Whitey Bulger Meets Jigsaw Seen Frontman



Dennis Davison of beloved west coast  pop maestros the Jigsaw Seen – who  puts new meaning into the lyric, “If you
don’t know how to do it, I’ll show you how to walk the dog” – learns he was a
neighbor of the notorious Boston mob boss. FBI, meanwhile, has no comment on
the band.


By Jud Cost


Sugarcoat all
the “news” stories in the world about indie-rockers, and most of them
won’t be worth the junk-mail catalogs stacked up inside a hillbilly’s outhouse
waiting to perform a vital function. It’s celebrities (even those whose only
talent is for being a celebrity) that people want to read about, these days.


Take Dennis
Davison, for example. By day, a gentle Los Angeles Kings hockey fan who plays
in an adult hockey league and walks dogs for a living, all over greater
Tinseltown. By night, it’s his wiry, evil-choirboy vocals alongside the guitar
wizardry of Jonathan Lea that have kept the Jigsaw Seen (below; Davison is on the right) in business for
over 20 years, with yet another new album, Winterland,
due out later this year on the band’s Vibro-phonic label. Admit it: pretty
boring stuff.



On Wednesday, Davison
hit the celebrity-sweepstakes lottery when an armada of LAPD and federal
vehicles descended upon the 3rd
St. neighborhood in Santa Monica where he was walking a trio of
bulldogs. Next morning, Davison almost swallowed his Dubble Bubblegum as he
opened the front page of the L.A. Times and saw the mug shots of two people
he’d known casually for years who had just been taken down by law enforcement.
James “Whitey” Bulger, 81, was recently moved up to the FBI’s number
one Most Wanted slot after the May 3 execution of Osama Bin Laden. Bulger (mugshot below)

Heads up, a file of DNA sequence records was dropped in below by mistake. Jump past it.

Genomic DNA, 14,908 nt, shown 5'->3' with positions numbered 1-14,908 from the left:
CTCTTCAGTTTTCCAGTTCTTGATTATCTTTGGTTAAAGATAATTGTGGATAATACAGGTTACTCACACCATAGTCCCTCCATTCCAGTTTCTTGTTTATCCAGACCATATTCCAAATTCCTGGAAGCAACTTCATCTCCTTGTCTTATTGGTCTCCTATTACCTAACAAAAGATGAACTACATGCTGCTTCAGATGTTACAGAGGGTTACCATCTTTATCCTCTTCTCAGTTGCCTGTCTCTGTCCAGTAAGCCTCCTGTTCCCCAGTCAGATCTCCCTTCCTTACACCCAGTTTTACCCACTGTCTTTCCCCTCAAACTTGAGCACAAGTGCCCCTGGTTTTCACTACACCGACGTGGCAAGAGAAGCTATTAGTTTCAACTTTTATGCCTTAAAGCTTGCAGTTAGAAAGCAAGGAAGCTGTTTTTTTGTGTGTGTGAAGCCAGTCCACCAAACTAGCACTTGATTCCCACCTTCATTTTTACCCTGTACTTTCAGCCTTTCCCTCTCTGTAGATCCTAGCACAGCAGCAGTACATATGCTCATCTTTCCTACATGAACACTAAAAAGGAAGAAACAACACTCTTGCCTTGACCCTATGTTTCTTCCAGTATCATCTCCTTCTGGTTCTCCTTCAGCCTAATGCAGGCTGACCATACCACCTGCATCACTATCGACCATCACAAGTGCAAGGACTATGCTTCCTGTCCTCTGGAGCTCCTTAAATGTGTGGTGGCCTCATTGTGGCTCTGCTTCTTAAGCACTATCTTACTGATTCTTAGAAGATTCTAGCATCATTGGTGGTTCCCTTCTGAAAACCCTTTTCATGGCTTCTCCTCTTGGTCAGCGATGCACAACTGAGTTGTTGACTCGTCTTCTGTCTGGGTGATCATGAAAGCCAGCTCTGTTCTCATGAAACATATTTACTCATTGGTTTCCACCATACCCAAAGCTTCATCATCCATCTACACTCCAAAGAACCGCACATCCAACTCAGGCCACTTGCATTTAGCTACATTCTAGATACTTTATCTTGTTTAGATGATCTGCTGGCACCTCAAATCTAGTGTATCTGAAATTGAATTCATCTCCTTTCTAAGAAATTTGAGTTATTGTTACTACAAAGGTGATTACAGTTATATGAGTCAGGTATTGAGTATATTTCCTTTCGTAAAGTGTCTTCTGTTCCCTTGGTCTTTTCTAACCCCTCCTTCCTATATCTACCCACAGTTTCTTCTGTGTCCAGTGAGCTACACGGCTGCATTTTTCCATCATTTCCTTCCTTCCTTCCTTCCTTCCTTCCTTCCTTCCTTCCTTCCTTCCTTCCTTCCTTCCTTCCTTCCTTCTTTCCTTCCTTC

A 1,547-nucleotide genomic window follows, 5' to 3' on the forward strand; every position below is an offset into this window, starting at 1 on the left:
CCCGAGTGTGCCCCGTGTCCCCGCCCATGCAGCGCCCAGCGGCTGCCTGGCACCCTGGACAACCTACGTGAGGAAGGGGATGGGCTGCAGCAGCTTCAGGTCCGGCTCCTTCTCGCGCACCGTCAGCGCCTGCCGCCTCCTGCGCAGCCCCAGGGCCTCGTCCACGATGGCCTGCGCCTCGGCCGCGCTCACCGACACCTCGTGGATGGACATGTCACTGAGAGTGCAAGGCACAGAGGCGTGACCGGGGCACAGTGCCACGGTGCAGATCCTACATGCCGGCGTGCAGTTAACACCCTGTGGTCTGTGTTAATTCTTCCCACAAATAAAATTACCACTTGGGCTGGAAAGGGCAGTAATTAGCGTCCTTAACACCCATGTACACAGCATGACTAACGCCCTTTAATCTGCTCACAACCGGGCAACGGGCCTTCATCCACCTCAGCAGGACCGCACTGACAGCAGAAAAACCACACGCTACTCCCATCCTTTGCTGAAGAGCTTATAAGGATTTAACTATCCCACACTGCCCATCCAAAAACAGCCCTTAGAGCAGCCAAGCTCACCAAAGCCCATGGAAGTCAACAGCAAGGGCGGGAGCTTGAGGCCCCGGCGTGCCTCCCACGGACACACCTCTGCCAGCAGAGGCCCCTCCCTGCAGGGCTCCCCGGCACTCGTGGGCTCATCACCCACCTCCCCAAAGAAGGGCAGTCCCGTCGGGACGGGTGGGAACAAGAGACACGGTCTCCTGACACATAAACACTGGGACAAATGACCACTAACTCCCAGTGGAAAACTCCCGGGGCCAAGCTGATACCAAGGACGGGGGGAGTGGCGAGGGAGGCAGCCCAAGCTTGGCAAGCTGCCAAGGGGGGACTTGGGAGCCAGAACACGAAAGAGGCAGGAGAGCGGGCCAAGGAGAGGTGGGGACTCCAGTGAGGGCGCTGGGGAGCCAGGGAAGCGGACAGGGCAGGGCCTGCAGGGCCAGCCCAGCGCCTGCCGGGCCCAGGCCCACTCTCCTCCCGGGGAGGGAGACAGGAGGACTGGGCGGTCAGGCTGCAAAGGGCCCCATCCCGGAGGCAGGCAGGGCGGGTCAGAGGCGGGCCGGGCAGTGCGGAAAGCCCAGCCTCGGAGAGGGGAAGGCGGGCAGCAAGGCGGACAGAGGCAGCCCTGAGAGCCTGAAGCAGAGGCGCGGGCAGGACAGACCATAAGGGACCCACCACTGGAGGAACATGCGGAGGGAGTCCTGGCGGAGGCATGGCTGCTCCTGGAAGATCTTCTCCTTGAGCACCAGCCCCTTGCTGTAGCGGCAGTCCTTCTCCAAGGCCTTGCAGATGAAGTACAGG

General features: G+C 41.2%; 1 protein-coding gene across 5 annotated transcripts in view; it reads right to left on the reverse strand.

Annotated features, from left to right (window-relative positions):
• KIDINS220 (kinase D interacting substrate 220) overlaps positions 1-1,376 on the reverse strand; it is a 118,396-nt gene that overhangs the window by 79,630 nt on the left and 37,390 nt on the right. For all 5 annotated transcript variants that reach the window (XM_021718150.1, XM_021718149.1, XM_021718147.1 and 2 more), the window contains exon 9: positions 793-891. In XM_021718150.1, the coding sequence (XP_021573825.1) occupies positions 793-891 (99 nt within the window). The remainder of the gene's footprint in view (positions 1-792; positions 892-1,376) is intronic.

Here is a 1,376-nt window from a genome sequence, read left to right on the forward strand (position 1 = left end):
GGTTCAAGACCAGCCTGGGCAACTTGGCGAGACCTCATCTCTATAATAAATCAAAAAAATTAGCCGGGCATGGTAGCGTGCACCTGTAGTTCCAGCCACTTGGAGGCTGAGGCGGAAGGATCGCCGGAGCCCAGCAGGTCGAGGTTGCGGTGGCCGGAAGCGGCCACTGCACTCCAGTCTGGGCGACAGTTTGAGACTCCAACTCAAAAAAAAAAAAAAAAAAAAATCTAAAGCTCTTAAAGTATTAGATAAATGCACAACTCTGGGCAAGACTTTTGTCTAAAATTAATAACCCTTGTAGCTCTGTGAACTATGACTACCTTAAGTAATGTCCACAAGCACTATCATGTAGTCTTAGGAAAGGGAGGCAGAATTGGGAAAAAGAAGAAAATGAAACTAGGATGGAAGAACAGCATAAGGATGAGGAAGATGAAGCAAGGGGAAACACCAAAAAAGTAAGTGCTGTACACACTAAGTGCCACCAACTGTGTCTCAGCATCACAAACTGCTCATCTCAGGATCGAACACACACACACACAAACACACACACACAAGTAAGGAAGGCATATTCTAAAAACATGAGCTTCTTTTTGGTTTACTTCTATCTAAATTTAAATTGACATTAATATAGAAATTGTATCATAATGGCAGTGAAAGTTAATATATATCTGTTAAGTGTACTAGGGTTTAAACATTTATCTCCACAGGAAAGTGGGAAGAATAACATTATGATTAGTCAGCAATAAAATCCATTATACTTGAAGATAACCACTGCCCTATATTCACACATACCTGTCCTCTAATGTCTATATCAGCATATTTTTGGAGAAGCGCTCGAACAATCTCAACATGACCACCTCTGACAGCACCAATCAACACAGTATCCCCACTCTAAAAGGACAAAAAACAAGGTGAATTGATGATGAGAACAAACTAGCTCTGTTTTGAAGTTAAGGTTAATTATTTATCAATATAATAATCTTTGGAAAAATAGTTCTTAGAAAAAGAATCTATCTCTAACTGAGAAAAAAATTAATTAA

and longtime girlfriend Catherine Greig, 61, had been on the lam since 1995.




“I know
these people!” Davison blurted out to his wife Michele Krupkin, choking on
his cornflakes. “I talk to them at least three times a week,” he
says. “They’d be out walking in the neighborhood and stop me to compliment
me on how well-behaved my dogs were, compared to other people who jerk the
leash. They take care of their neighbor’s cats and asked me for advice.”
It was a case, says Davison, of instantly forming a bond with a pair of really
nice people. “They seemed very cultured and, with their thick Boston accents, almost
out of place around here. I remember thinking they should be spending their
retirement years in Cape Cod, instead of


Bulger, longtime
boss of Boston’s Irish mafia, has already waived
extradition and is headed back to Massachusetts
to face 19 murder counts along with extortion, money-laundering and
drug-dealing charges. Greig will be charged with aiding a fugitive. Bulger’s
story formed the backbone of Martin Scorsese’s 2006 Oscar-nominated movie The


It’s truly
amazing that Davison, who’s penned such Jigsaw Seen classics as “My Name
Is Tom” (about the nocturnal creep of a peeping-Tom rapist) and
“Fiddlesticks” (exhuming the sordid career of cannibalistic
mass-murderer Jeffrey Dahmer) didn’t recognize an alleged real-life sociopath
when he met one. When asked about the $2 million reward for information leading
to their capture, Davison is quick to reply. “I’ve thought about that.
It’s a lot of money. But, you know, I don’t think I would have turned them in.
They were really nice people.”












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